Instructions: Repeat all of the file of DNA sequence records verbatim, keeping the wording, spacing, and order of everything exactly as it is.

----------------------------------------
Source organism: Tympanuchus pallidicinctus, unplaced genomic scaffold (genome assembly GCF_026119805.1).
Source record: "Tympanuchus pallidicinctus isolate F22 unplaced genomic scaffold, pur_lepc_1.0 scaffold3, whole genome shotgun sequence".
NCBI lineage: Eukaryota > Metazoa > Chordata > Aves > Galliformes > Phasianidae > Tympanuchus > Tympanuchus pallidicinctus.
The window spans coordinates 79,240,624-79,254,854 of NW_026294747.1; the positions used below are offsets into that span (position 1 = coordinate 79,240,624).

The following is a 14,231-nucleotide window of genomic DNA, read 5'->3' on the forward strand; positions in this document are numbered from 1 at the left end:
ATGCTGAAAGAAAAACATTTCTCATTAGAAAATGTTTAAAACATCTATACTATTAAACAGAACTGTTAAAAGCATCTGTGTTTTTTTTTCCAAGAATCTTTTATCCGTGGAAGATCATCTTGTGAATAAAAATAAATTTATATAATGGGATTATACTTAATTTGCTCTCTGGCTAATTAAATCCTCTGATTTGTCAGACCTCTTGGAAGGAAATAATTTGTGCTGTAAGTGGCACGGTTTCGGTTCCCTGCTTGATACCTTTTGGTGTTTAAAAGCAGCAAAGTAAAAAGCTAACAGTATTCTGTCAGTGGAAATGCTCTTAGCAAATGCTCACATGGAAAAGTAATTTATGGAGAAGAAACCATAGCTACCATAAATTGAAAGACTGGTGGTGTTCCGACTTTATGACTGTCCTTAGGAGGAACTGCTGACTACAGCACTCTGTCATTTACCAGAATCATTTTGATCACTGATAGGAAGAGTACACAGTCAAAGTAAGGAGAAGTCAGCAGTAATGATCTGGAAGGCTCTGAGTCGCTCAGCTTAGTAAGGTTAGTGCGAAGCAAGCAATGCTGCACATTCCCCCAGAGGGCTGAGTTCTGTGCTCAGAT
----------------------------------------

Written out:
Source organism: Tympanuchus pallidicinctus, unplaced genomic scaffold (genome assembly GCF_026119805.1).
Source record: "Tympanuchus pallidicinctus isolate F22 unplaced genomic scaffold, pur_lepc_1.0 scaffold3, whole genome shotgun sequence".
NCBI lineage: Eukaryota > Metazoa > Chordata > Aves > Galliformes > Phasianidae > Tympanuchus > Tympanuchus pallidicinctus.
The window spans coordinates 79,240,624-79,254,854 of NW_026294747.1; the positions used below are offsets into that span (position 1 = coordinate 79,240,624).

The following is a 14,231-nucleotide window of genomic DNA, read 5'->3' on the forward strand; positions in this document are numbered from 1 at the left end:
ATGCTGAAAGAAAAACATTTCTCATTAGAAAATGTTTAAAACATCTATACTATTAAACAGAACTGTTAAAAGCATCTGTGTTTTTTTTTCCAAGAATCTTTTATCCGTGGAAGATCATCTTGTGAATAAAAATAAATTTATATAATGGGATTATACTTAATTTGCTCTCTGGCTAATTAAATCCTCTGATTTGTCAGACCTCTTGGAAGGAAATAATTTGTGCTGTAAGTGGCACGGTTTCGGTTCCCTGCTTGATACCTTTTGGTGTTTAAAAGCAGCAAAGTAAAAAGCTAACAGTATTCTGTCAGTGGAAATGCTCTTAGCAAATGCTCACATGGAAAAGTAATTTATGGAGAAGAAACCATAGCTACCATAAATTGAAAGACTGGTGGTGTTCCGACTTTATGACTGTCCTTAGGAGGAACTGCTGACTACAGCACTCTGTCATTTACCAGAATCATTTTGATCACTGATAGGAAGAGTACACAGTCAAAGTAAGGAGAAGTCAGCAGTAATGATCTGGAAGGCTCTGAGTCGCTCAGCTTAGTAAGGTTAGTGCGAAGCAAGCAATGCTGCACATTCCCCCAGAGGGCTGAGTTCTGTGCTCAGAT